What I learnt this week: The Double Diamond Framework VS Google Design Sprint

A weekly reflection of what I have learnt this week as a Digital Product Designer

Liz Hamburger
Nov 20 · 6 min read

I’ve jumped back into active learning with UX Academy London. In this session, our tutor ran through what we would be doing over the sessions and explained the kind of design process we would use. The tutor told us that during our beginner's course we would have used the Google Sprint approach, but this time we would be using the Double Diamond instead. Due to the short period of time of each session — 2 and half hours — We rapidly moved on to the next section leaving me with questions about why we wouldn’t use the famous Google Sprint approach and why would we use this relatively unknown to me Double Diamond framework instead.

As someone who loves to learn and gain more information I took on the challenge to do the research, understand the pro’s and con’s of each framework and share it here with the hope that this may help someone else in future.

What is the Double Diamond design process?

Double Diamond
Double Diamond

Launched in 2004, the Double Diamond is a world-famous design framework created by the Design Council. This framework was created to help people tackle big problems that include areas such as social, economic and environmental. Though the Double Diamond is used to solve big problems, the process is relatively simple: Explore the problem at a wide level then focus in on an area, then focus on the idea at a broad level then hone in on a solution.

How do you use the Double Diamond framework

In the second diamond, we focus on creating actual designs or solutions. During this phase, it’s really important to start with a broad range of solutions, developing as many relevant possible ideas as we can. Towards the end of the diamond, we then focus on testing out our ideas this helps us continually narrow down our ideas until we come to a solution which we want to implement.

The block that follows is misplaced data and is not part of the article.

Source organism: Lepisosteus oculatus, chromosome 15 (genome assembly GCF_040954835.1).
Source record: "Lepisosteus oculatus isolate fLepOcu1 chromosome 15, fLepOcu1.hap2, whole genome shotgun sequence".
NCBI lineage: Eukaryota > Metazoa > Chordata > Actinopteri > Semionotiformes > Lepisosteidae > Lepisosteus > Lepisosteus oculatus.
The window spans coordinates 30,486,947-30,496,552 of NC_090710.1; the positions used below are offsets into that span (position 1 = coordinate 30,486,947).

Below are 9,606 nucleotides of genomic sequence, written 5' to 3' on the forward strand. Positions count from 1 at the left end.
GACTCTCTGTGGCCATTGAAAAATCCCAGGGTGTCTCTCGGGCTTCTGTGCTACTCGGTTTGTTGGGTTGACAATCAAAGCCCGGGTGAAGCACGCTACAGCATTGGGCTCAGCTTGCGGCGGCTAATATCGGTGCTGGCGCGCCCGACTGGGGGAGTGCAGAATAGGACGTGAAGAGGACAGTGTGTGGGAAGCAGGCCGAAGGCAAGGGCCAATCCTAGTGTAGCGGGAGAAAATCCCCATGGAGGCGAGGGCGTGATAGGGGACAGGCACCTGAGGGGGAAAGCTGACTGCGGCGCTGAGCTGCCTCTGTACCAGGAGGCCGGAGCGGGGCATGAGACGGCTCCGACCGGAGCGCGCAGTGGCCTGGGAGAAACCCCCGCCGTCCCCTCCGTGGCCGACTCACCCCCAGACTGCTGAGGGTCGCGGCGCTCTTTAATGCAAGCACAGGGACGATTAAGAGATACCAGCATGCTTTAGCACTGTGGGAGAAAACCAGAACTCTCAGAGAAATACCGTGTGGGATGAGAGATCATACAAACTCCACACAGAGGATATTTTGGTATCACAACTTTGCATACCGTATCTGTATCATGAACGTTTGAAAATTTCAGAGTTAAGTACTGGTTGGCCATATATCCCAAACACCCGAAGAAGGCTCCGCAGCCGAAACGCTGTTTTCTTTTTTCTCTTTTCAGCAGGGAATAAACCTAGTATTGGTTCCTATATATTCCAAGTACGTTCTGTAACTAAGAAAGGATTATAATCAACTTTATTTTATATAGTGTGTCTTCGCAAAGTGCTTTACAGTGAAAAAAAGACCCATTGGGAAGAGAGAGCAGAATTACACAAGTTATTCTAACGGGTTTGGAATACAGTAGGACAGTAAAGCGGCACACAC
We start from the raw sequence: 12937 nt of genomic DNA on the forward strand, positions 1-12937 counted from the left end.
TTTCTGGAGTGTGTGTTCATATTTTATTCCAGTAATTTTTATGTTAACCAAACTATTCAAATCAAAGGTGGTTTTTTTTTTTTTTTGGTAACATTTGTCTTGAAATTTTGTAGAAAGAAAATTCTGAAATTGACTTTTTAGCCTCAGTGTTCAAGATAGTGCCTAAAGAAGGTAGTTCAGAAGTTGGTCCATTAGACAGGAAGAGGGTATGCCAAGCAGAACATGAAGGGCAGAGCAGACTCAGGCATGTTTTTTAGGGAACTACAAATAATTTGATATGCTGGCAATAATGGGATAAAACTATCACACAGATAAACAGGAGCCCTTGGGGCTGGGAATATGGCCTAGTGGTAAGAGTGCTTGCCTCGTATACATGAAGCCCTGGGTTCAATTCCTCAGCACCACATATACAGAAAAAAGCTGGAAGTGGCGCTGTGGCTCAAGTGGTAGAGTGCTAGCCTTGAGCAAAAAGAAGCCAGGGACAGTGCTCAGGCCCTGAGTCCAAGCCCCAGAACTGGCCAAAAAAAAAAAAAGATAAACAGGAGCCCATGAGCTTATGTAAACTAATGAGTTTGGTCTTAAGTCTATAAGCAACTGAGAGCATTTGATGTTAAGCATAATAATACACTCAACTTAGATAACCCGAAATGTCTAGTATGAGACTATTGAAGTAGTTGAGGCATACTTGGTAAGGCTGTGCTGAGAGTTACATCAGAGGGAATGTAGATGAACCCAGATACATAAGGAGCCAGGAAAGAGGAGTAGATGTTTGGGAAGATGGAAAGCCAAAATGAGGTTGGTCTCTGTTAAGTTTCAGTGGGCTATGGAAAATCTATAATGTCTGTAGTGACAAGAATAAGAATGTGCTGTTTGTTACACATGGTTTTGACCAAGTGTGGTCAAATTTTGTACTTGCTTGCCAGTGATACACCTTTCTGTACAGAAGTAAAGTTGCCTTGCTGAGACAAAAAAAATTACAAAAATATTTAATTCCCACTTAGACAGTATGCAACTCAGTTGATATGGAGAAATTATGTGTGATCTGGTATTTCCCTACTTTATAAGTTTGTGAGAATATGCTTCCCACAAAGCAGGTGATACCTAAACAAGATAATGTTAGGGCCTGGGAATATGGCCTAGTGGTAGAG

Naturally, this is a brief summary of the framework so if you want to get a deeper understanding make sure you take a look at the Design Councils explanation.

Pro’s of using the Double Diamond process

  • It puts users first. With this framework, you’re speaking with the users straight away ensuring that you’re focusing on their actual needs and problems.
  • Great for if you are working with a client who doesn’t quite know what their problem is as the first diamond allows you to do a lot of exploration.

Con’s of using the Double Diamond process

  • The Design Council mention it on their website to iterate multiple times however if you’re basing your method just from the graphic alone it’s not very clear.
  • The phases are very distinct — this could also be a pro depending on how you look at it. The problem and the solution phases have no cross over suggesting that the research or the understanding stops when you move into the solution phase.

What is the Google Sprint process

Google Sprints
Google Sprints

Personally I feel like the Google Sprint framework is more widely known than the double diamond but this is based on my own experience of the Design industry. If you’re unfamiliar with this framework, like the Double Diamond, this process focuses on solving problems, usually business ones through design thinking.